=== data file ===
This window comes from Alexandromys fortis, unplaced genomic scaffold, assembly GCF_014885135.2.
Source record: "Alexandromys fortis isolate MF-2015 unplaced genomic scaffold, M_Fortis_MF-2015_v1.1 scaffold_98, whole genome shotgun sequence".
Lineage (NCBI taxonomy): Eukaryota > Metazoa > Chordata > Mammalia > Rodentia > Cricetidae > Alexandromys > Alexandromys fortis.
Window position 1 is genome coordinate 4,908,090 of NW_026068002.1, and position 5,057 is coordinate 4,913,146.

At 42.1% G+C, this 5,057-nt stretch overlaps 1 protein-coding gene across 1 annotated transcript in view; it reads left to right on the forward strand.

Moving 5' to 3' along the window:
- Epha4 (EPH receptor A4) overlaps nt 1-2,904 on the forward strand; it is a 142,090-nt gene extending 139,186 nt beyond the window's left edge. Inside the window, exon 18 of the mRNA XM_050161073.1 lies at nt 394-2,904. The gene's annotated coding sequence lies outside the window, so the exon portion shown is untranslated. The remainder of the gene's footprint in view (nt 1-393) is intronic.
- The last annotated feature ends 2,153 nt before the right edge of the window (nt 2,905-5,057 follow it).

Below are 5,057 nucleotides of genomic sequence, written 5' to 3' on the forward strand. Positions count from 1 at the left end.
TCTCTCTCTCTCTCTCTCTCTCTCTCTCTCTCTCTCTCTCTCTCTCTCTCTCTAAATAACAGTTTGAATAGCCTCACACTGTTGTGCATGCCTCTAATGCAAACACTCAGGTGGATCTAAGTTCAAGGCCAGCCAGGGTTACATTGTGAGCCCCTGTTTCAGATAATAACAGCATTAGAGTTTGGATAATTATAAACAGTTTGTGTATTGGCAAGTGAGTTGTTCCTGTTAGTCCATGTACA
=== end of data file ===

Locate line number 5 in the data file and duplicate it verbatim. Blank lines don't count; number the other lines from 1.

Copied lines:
At 42.1% G+C, this 5,057-nt stretch overlaps 1 protein-coding gene across 1 annotated transcript in view; it reads left to right on the forward strand.